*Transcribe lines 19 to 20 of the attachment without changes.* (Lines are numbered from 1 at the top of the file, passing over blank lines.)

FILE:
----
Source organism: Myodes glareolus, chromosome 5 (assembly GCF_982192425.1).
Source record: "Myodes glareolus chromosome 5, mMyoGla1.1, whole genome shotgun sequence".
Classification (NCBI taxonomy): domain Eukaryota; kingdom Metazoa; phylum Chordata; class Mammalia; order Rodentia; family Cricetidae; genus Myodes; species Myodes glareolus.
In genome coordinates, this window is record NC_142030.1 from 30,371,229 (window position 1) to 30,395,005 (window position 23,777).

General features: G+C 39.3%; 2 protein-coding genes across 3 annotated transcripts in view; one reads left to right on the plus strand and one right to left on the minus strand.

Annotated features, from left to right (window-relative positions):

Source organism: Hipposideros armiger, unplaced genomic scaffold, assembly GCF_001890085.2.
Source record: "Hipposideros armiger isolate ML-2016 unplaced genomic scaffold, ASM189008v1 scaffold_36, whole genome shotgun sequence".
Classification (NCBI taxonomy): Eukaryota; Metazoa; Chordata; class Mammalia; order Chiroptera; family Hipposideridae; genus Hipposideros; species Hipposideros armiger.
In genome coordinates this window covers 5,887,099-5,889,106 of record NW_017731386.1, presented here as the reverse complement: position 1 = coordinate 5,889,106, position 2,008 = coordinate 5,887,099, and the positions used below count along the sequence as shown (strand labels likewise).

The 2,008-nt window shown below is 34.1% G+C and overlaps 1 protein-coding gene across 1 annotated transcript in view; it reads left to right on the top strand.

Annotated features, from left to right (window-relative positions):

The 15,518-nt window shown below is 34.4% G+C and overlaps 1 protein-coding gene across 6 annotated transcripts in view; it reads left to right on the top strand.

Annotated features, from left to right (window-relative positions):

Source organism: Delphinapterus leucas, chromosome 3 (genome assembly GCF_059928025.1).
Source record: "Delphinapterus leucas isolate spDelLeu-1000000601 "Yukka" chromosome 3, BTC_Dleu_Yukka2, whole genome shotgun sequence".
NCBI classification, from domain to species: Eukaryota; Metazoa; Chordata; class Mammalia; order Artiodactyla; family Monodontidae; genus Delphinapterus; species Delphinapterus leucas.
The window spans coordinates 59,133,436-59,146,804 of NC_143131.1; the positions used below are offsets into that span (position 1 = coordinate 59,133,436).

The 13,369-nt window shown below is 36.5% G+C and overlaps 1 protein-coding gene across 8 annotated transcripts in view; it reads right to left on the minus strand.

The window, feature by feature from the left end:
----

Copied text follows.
The 13,369-nt window shown below is 36.5% G+C and overlaps 1 protein-coding gene across 8 annotated transcripts in view; it reads right to left on the minus strand.

The window, feature by feature from the left end: